Hi I'm new to this.
I'm a mechanical engineering student and have to learn c++, i have this book and there's a program source code.
My question is: why do we need to include ctime in this code and what is it good for?

#include <iostream>
#include <cstdlib>
[B]#include <ctime>[/B]
#include <cmath>
using namespace std;

int rand_0toN1(int n);
void draw_a_card();

char *suits[4] = { "hearts", "diamonds", "spades", "clubs"};

char *ranks[13] = {"ace", "one", "two", "three", "four", "five", "six", "seven", "eight",
                     "nine", "ten", "jack", "queen", "king"};

int main()
{
  int n, i;

srand(time(NULL));

while (1) {
             cout << "Enter no. of cards to draw ";
cout << "(0 to exit): ";

cin >> n;

if (n == 0)
break;

for(i = 1; i <=n; i++)
draw_a_card();
}
return 0;
}

void draw_a_card() {

int r;

int s;

r = rand_0toN1(13);
s = rand_0toN1(14);

cout << ranks[r] << " of " << suits[s] << endl;
}


int rand_0toN1(int n) {
return rand () % n;
}

P.S I'm using Visual Studi 2010 (c++).
Thanks for any reply.

Edited 4 Years Ago by WaltP: Added CODE Tags -- please use them

HI fobos.
Thanks for your answer first.

Yeah i saw that thread and red it very carefully.
But I'm new to c++ programming and do not understand the most part of those codes there.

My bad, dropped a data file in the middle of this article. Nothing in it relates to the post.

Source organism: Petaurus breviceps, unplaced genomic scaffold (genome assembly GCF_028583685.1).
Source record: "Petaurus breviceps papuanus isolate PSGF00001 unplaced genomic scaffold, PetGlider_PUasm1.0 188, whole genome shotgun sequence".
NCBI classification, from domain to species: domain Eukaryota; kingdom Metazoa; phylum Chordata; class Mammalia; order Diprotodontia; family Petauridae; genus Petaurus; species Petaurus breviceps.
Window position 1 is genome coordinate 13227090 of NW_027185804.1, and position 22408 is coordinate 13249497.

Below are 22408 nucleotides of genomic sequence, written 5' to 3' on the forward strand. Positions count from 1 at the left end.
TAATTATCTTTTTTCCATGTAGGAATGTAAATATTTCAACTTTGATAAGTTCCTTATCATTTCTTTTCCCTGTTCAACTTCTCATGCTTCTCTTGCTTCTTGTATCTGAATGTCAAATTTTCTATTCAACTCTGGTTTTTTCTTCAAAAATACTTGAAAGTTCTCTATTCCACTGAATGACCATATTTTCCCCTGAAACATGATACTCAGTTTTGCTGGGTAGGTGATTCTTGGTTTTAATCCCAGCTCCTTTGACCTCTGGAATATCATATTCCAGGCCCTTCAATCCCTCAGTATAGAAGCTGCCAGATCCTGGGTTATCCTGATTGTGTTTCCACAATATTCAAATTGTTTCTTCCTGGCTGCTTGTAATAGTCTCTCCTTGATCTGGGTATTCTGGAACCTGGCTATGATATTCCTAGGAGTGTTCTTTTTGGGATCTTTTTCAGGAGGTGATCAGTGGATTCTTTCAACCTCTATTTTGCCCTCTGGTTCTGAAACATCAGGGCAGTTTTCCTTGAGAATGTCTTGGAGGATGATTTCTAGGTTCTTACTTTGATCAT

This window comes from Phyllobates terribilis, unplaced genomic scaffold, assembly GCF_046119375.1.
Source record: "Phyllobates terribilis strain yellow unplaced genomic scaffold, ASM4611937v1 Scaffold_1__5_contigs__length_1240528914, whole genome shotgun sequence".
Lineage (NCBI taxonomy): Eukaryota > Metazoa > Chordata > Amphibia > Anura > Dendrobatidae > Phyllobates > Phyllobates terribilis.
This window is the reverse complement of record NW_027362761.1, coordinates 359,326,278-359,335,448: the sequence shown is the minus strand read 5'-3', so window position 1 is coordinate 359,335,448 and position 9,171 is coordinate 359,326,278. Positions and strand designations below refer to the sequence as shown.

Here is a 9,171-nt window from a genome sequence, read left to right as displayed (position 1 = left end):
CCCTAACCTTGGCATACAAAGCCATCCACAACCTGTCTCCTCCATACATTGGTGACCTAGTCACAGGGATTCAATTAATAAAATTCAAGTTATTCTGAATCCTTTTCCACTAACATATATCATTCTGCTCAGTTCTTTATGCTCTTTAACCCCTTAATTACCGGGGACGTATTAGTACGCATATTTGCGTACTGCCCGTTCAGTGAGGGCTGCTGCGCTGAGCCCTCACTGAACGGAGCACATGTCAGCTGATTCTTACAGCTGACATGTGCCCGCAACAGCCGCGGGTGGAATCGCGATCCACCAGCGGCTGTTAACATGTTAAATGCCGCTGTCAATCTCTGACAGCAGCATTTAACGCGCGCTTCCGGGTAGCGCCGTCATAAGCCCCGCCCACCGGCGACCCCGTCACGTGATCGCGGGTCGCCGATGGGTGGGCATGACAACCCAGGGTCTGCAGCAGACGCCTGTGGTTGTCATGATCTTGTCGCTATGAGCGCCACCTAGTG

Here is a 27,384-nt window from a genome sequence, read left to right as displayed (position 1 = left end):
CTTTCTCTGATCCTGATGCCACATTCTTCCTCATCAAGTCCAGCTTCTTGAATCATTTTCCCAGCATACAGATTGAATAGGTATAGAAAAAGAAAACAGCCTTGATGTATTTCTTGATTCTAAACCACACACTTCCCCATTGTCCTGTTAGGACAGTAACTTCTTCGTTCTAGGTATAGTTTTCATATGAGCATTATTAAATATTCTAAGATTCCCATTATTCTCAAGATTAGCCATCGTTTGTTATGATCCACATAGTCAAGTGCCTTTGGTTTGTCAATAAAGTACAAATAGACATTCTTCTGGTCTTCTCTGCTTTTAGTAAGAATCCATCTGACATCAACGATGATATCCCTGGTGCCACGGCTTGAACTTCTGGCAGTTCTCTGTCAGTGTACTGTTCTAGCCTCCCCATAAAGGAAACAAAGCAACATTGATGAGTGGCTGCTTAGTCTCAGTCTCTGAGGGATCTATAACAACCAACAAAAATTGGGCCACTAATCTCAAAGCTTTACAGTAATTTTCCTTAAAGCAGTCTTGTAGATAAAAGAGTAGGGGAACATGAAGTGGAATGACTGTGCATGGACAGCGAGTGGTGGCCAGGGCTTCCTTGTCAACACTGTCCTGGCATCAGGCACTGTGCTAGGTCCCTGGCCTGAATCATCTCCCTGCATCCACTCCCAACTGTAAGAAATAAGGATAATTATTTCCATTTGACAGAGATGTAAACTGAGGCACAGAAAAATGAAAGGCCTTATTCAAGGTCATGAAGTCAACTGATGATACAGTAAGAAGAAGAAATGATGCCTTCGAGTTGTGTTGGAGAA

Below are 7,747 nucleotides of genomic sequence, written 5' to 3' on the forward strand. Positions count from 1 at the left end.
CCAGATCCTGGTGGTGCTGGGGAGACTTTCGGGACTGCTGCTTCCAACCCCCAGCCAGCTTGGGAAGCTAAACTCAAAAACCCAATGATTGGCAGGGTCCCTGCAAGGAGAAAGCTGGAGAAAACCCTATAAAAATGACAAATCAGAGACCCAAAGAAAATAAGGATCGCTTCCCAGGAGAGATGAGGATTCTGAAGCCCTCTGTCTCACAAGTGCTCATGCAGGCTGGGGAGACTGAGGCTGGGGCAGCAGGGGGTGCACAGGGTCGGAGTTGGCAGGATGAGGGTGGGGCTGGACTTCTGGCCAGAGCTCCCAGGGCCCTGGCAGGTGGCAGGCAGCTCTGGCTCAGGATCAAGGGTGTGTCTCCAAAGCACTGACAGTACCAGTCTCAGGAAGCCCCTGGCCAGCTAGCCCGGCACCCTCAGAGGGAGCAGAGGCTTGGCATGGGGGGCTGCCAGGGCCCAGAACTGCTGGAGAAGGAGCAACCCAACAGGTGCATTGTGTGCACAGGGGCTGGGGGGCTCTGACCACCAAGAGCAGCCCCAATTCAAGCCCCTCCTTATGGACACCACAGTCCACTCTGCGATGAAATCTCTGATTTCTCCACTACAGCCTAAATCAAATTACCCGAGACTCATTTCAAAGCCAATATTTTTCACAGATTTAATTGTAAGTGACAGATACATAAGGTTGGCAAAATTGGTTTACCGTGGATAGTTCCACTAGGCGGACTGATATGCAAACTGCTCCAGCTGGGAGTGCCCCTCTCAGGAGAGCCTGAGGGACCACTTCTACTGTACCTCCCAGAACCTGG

That's why I asked what does #include <ctime> do. As much as I can see all of these source codes have something to do with time and clock but my problem( soucecode) has nothing to do with clock or time. (like i said i'm new to c++ and maybe it has but i can't figure it out how).
Thanks again for your reply.

From what i have learned in the past, #includes are like prebuilt function that you can use in your source code if you want to reference it. If you dont need it, then just take it out. Im just going off what you said:

My question is: why do we need to include ctime in this code and what is it good for?

I am sorry if there is a problem with your coding, because i will not be able to answer it. If there is a problem with your code, post what the problem is and what you are trying to achieve.

No, I don't have a problem with the code.It works just as it should. Our teacher gave us some examples and we shall explain what every part of the program does.
This program displays random cards from a deck of 52 cards. It asks the user for a number (i.e. if i give the number 2) of cards and then prints cards at random (i.e. seven of spades, ace of spades).
I guess #include <ctime> has something to do with: srand(time(NULL)); but I can't figure out the connection between them.

Anyway thhanks a lot.

Edited 4 Years Ago by hekri: n/a

>> I guess #include <ctime> has something to do with: srand(time(NULL)); but I can't figure out the connection between them.


See this link...

http://www.cplusplus.com/reference/clibrary/ctime/

Scroll down a little bit and you'll see there is a function called "time".

http://www.cplusplus.com/reference/clibrary/ctime/time/


You are using a function called "time" in your program. The linker / compiler needs to be able to find that function.

"#include <ctime>" tells the linker "look in the ctime library for functions." It does and finds the function "time" and from there it compiles and links. If you didn't add that "#include" function, it would not know to look there. Try commenting it out and see if it compiles (I don't know whether it will or not. If it does, then some of the other #include statements and / or the "using namespace std" told the compiler to look in ctime).